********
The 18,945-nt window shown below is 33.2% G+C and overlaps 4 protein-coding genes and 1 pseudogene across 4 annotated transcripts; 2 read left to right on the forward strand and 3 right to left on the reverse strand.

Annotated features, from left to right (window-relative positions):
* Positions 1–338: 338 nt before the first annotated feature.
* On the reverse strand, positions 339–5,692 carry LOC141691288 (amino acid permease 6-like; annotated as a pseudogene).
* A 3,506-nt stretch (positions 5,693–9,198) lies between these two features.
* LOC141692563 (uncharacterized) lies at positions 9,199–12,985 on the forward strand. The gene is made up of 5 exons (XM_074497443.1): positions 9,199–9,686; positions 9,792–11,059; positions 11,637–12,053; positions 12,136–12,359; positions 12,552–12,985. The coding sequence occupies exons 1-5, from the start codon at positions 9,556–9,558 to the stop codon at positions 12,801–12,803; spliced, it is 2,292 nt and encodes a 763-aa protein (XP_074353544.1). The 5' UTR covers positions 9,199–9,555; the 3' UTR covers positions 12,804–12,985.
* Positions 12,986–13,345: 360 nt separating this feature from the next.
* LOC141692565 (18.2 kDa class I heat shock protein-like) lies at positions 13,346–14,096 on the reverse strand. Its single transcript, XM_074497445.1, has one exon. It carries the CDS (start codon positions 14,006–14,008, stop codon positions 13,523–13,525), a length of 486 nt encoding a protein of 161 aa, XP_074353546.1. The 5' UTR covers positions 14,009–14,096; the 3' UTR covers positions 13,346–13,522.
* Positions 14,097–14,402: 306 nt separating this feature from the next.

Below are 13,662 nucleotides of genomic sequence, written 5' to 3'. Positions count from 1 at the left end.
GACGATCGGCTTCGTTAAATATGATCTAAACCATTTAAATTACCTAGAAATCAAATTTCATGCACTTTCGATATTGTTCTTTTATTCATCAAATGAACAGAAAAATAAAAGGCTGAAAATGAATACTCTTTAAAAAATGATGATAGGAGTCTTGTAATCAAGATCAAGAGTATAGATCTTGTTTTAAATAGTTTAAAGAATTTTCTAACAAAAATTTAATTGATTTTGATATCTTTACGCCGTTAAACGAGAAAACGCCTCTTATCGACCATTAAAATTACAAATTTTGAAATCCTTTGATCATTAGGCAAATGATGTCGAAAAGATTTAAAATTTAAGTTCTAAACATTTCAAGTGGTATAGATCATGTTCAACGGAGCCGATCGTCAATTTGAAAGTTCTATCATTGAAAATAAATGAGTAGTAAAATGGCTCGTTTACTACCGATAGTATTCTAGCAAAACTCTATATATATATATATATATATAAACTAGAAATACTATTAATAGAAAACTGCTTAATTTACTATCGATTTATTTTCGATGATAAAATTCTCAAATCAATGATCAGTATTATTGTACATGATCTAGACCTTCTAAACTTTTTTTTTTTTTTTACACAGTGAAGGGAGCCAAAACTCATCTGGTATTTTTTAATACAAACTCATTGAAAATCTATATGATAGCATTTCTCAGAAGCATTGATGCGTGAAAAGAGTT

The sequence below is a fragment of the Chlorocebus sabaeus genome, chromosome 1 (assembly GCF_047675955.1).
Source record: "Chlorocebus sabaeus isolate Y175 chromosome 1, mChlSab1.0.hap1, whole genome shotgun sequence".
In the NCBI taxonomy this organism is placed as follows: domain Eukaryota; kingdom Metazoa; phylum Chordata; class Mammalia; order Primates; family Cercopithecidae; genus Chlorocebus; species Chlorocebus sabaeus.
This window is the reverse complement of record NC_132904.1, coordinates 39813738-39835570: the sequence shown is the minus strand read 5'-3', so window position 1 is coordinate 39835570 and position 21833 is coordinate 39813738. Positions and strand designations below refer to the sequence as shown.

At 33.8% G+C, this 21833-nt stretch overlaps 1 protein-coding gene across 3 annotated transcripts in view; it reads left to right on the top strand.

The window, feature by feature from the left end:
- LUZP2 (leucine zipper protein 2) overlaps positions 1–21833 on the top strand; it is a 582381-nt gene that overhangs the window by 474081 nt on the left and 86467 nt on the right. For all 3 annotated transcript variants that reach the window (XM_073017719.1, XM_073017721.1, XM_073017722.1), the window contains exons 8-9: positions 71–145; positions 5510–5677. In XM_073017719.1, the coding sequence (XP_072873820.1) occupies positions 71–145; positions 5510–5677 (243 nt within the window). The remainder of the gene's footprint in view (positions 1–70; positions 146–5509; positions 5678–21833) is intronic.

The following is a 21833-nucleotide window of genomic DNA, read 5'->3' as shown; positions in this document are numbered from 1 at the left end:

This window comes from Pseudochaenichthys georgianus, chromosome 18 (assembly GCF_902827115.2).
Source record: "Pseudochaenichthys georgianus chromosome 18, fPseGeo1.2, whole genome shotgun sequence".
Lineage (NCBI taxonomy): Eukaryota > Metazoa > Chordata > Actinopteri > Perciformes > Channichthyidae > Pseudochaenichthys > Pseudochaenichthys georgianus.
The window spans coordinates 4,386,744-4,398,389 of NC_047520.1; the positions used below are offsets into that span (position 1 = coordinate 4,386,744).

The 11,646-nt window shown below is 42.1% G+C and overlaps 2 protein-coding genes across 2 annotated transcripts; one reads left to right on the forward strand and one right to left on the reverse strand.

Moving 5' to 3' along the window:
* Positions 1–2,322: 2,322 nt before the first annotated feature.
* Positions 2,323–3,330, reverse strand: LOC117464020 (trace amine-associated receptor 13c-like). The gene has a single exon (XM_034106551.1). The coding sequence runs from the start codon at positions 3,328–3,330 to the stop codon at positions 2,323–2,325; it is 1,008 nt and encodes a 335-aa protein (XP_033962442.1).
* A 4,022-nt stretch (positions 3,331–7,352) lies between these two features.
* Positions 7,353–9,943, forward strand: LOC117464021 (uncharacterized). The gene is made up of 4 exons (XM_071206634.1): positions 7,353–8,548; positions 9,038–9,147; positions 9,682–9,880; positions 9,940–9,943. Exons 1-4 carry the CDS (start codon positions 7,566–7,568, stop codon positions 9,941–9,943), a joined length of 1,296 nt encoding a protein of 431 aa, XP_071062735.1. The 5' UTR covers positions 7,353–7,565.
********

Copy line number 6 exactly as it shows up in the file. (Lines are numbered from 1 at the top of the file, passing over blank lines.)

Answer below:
* LOC141692563 (uncharacterized) lies at positions 9,199–12,985 on the forward strand. The gene is made up of 5 exons (XM_074497443.1): positions 9,199–9,686; positions 9,792–11,059; positions 11,637–12,053; positions 12,136–12,359; positions 12,552–12,985. The coding sequence occupies exons 1-5, from the start codon at positions 9,556–9,558 to the stop codon at positions 12,801–12,803; spliced, it is 2,292 nt and encodes a 763-aa protein (XP_074353544.1). The 5' UTR covers positions 9,199–9,555; the 3' UTR covers positions 12,804–12,985.